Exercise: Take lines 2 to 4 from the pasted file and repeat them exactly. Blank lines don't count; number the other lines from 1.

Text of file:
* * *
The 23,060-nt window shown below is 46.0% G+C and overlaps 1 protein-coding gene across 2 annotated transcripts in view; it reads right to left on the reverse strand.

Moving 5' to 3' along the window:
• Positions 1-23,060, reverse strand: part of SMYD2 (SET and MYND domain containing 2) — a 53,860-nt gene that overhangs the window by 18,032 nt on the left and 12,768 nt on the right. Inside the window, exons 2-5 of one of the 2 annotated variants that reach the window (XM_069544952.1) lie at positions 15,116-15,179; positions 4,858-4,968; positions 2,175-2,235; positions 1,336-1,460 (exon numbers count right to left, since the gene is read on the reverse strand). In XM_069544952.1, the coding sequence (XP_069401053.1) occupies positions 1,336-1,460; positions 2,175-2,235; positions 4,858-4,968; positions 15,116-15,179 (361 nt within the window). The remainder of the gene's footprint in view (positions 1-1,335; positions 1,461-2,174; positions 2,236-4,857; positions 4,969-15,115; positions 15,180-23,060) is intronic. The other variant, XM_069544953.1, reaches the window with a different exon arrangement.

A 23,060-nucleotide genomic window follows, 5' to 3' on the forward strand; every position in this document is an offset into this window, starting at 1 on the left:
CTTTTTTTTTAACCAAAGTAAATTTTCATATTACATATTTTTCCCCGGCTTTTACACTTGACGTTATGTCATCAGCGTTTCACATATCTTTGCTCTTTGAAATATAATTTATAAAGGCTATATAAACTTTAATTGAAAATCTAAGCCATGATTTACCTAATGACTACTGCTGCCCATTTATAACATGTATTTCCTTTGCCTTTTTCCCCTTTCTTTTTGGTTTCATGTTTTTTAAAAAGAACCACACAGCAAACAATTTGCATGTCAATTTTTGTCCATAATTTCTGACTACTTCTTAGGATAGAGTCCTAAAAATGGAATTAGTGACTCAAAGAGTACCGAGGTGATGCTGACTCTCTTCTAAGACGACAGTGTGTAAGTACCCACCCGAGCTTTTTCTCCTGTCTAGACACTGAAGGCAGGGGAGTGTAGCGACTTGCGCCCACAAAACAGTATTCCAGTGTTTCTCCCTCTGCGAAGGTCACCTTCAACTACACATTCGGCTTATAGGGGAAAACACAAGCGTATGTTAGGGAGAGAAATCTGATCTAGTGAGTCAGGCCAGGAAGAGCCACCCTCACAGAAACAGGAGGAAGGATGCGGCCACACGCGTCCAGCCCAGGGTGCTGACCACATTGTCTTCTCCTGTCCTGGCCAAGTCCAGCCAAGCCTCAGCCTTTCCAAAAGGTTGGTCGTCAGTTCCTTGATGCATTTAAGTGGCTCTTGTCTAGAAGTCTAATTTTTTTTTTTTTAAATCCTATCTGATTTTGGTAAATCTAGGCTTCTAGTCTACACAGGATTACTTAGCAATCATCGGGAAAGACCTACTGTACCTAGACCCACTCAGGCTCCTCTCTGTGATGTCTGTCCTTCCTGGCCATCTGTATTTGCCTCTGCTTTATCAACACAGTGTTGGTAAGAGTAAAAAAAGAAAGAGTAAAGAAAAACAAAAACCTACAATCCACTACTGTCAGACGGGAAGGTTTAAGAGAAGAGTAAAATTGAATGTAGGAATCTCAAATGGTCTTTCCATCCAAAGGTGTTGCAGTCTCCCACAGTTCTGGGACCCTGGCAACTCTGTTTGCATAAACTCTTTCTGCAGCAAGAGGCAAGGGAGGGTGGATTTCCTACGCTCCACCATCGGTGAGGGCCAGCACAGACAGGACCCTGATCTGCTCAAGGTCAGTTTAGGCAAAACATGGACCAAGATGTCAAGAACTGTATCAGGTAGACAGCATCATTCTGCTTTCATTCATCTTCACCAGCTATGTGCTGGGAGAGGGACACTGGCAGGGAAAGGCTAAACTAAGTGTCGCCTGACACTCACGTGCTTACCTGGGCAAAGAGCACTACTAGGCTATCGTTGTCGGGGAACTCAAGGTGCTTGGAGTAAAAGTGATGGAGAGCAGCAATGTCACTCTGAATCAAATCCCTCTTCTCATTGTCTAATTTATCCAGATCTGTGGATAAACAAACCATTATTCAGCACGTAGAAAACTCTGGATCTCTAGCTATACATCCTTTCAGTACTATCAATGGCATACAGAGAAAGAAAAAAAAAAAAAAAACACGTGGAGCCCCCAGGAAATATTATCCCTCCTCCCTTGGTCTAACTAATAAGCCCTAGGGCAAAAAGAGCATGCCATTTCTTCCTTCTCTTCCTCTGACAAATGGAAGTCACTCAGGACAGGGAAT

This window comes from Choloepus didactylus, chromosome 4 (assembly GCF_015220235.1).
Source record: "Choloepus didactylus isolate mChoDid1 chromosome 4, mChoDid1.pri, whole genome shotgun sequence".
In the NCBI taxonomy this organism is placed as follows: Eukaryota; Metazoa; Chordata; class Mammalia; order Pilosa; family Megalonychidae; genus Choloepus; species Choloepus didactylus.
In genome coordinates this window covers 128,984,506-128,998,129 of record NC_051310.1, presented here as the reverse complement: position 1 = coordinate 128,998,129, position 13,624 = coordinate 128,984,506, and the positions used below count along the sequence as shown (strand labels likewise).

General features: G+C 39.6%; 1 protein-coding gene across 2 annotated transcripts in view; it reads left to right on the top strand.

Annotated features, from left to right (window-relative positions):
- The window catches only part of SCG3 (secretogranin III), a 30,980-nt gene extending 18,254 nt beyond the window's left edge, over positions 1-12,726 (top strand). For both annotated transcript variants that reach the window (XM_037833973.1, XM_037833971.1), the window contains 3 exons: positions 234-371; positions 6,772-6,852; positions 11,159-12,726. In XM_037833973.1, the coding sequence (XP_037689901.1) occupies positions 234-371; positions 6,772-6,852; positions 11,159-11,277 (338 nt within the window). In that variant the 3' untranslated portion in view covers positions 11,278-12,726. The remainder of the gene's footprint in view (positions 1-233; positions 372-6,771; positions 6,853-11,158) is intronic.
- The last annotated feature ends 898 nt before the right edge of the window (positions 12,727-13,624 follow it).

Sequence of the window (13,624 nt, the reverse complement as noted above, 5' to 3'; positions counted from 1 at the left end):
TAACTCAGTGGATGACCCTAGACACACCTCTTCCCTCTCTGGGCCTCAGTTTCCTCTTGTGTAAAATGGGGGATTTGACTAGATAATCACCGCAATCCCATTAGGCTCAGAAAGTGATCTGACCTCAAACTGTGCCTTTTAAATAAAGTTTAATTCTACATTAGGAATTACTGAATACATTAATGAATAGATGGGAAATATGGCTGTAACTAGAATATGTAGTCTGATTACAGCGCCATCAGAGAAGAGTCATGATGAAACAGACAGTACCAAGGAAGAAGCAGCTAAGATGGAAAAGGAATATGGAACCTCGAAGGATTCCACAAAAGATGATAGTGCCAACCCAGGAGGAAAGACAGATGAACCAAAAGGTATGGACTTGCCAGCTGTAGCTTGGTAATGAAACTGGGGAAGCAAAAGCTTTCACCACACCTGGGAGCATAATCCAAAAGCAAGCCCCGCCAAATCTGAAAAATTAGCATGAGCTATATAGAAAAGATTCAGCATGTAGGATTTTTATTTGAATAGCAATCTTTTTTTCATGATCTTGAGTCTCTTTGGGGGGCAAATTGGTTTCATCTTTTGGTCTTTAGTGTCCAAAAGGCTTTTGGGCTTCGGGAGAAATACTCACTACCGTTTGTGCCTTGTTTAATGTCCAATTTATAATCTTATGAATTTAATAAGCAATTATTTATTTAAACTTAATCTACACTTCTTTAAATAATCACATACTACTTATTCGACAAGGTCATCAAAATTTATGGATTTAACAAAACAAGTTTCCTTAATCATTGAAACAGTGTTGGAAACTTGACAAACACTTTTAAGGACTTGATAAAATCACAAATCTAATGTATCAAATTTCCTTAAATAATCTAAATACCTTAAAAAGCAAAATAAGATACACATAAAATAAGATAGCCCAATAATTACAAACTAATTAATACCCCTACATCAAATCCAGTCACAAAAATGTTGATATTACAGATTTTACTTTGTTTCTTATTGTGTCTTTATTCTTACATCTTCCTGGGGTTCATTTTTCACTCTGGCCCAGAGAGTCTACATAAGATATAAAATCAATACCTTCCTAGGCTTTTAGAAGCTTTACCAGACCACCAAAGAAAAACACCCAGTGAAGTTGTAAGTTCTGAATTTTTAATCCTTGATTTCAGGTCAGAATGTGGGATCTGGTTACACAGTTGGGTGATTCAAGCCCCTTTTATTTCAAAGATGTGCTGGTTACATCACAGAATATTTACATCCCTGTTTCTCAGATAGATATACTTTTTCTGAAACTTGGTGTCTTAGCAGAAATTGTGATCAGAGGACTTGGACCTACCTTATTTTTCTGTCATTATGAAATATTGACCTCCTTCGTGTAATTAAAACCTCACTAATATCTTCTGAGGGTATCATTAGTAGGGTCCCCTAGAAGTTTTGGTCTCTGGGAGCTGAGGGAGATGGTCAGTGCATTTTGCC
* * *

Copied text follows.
Moving 5' to 3' along the window:
• Positions 1-23,060, reverse strand: part of SMYD2 (SET and MYND domain containing 2) — a 53,860-nt gene that overhangs the window by 18,032 nt on the left and 12,768 nt on the right. Inside the window, exons 2-5 of one of the 2 annotated variants that reach the window (XM_069544952.1) lie at positions 15,116-15,179; positions 4,858-4,968; positions 2,175-2,235; positions 1,336-1,460 (exon numbers count right to left, since the gene is read on the reverse strand). In XM_069544952.1, the coding sequence (XP_069401053.1) occupies positions 1,336-1,460; positions 2,175-2,235; positions 4,858-4,968; positions 15,116-15,179 (361 nt within the window). The remainder of the gene's footprint in view (positions 1-1,335; positions 1,461-2,174; positions 2,236-4,857; positions 4,969-15,115; positions 15,180-23,060) is intronic. The other variant, XM_069544953.1, reaches the window with a different exon arrangement.

A 23,060-nucleotide genomic window follows, 5' to 3' on the forward strand; every position in this document is an offset into this window, starting at 1 on the left: